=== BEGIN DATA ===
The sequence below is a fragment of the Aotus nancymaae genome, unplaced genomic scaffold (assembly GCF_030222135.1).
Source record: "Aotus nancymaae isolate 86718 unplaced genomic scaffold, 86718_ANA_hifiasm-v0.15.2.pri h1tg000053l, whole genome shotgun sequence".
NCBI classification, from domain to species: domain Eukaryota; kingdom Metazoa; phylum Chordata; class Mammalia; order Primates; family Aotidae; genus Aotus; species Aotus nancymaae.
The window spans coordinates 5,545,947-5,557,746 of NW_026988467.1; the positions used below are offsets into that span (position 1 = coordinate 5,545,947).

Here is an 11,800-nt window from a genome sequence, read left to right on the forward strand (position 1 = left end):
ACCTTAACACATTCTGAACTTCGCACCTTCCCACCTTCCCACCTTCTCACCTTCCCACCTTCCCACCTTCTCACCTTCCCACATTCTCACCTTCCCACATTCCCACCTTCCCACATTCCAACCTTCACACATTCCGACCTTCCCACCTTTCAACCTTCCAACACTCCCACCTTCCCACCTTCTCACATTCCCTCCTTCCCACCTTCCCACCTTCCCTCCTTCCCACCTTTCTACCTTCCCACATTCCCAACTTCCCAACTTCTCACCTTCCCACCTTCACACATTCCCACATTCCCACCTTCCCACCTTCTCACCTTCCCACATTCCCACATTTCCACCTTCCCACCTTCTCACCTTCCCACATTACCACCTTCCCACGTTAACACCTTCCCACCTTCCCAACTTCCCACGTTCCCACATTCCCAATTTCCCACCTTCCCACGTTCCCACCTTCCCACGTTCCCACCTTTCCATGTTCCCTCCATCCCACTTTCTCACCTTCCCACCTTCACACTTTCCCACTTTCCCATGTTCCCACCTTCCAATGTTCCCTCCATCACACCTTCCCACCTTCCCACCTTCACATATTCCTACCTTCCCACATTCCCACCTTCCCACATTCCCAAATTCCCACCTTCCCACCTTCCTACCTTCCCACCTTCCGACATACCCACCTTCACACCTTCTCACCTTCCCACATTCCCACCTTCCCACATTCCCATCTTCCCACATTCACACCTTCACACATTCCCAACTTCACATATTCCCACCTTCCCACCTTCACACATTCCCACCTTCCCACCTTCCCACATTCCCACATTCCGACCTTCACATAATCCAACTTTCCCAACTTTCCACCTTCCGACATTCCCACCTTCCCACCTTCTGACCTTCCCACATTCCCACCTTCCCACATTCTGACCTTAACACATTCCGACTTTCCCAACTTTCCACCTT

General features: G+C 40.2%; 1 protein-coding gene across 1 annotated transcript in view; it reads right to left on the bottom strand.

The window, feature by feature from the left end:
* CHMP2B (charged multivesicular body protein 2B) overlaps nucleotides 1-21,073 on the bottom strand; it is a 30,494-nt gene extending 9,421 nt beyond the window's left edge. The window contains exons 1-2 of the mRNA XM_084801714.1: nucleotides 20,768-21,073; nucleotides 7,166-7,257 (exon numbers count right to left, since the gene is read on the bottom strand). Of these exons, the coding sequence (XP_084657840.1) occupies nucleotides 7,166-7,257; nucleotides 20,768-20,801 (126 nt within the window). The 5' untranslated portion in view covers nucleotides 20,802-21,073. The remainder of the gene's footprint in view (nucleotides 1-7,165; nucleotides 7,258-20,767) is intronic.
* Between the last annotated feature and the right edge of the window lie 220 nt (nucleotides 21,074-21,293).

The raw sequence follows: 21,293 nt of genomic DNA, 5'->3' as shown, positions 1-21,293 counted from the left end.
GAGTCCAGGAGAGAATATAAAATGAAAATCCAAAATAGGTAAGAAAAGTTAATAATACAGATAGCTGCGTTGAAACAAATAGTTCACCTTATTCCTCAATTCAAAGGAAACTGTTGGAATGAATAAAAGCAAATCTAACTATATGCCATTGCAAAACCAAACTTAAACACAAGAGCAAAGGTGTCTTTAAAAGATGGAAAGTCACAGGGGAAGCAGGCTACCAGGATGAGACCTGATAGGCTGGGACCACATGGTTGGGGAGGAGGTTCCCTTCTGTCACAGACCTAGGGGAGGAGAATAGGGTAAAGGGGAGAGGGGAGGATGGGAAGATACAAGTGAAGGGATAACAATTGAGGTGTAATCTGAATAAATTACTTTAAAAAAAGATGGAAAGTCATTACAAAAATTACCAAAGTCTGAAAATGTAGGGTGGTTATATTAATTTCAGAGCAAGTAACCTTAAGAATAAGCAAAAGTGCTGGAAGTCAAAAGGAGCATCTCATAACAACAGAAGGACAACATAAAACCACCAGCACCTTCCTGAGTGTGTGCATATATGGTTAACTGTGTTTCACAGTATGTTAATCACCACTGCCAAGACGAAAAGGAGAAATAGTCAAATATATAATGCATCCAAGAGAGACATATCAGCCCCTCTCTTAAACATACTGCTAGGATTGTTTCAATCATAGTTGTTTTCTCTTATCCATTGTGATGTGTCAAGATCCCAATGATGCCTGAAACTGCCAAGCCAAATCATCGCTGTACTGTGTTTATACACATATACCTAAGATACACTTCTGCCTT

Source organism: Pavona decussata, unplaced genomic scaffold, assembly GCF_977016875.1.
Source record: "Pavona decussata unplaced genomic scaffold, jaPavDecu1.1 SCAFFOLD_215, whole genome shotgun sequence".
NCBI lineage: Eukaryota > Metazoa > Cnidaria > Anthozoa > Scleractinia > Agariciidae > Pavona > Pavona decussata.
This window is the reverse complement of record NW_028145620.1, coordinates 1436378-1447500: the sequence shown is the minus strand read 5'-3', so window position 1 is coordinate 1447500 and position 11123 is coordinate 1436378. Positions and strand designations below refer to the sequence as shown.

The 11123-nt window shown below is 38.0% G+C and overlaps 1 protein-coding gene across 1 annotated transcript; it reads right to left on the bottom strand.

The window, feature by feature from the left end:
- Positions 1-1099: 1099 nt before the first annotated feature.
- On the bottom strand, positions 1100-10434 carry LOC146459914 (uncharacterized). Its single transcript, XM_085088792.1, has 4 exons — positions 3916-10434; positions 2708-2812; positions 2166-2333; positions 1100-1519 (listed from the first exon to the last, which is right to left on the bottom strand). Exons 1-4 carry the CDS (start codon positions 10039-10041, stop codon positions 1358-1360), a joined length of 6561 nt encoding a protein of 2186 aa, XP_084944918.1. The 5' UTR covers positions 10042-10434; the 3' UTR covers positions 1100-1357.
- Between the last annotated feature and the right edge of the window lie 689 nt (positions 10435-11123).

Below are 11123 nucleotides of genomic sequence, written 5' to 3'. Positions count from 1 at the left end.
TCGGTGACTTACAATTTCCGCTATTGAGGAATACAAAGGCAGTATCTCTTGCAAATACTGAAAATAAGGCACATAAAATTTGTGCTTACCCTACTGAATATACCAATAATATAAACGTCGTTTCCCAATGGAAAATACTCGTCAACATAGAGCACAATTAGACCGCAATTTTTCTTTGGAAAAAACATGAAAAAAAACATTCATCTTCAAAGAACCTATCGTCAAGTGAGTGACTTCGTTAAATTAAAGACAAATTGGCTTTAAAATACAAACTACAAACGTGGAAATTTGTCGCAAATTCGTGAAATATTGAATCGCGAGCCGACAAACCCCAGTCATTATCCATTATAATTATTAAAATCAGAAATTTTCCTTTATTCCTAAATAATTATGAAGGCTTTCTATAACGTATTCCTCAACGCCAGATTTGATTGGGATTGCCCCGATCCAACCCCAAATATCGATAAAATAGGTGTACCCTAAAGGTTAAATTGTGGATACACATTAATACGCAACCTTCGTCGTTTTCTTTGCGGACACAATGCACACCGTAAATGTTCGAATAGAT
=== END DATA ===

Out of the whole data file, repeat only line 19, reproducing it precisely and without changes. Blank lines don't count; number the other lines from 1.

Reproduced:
- Positions 1-1099: 1099 nt before the first annotated feature.